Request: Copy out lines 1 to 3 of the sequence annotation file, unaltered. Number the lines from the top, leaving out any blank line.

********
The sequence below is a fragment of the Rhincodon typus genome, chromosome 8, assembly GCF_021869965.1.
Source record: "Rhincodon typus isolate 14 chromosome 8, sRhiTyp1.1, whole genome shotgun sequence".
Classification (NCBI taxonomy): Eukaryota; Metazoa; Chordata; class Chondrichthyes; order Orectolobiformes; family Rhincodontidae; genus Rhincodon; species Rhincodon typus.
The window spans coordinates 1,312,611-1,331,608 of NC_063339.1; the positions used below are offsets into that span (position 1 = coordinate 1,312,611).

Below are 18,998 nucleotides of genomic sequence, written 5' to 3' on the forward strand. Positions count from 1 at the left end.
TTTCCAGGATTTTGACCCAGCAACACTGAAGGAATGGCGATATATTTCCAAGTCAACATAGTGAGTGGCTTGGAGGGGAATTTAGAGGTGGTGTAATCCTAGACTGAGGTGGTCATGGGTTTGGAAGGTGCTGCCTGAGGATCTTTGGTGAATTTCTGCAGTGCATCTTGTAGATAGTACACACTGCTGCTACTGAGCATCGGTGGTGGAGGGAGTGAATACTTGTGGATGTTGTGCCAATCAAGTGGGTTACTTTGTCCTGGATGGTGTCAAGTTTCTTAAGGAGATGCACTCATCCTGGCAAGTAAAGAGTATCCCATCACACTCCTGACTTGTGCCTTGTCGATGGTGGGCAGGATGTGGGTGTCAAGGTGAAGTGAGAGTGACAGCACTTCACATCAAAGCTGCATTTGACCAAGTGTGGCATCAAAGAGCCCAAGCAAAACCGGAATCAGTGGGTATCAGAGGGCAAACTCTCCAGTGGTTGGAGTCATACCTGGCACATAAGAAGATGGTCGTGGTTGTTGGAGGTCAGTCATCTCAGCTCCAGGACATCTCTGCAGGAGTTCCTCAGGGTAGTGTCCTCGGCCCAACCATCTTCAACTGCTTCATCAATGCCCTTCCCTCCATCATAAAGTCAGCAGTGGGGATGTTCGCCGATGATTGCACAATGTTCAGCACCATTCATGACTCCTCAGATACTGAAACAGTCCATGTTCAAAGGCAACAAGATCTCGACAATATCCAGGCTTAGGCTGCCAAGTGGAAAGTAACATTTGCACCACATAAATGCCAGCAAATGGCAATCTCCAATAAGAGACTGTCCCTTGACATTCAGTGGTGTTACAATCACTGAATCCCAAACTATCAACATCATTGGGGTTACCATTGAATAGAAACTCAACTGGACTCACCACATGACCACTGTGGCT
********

The sequence below is a fragment of the Rhincodon typus genome, chromosome 8, assembly GCF_021869965.1.
Source record: "Rhincodon typus isolate 14 chromosome 8, sRhiTyp1.1, whole genome shotgun sequence".
Classification (NCBI taxonomy): Eukaryota; Metazoa; Chordata; class Chondrichthyes; order Orectolobiformes; family Rhincodontidae; genus Rhincodon; species Rhincodon typus.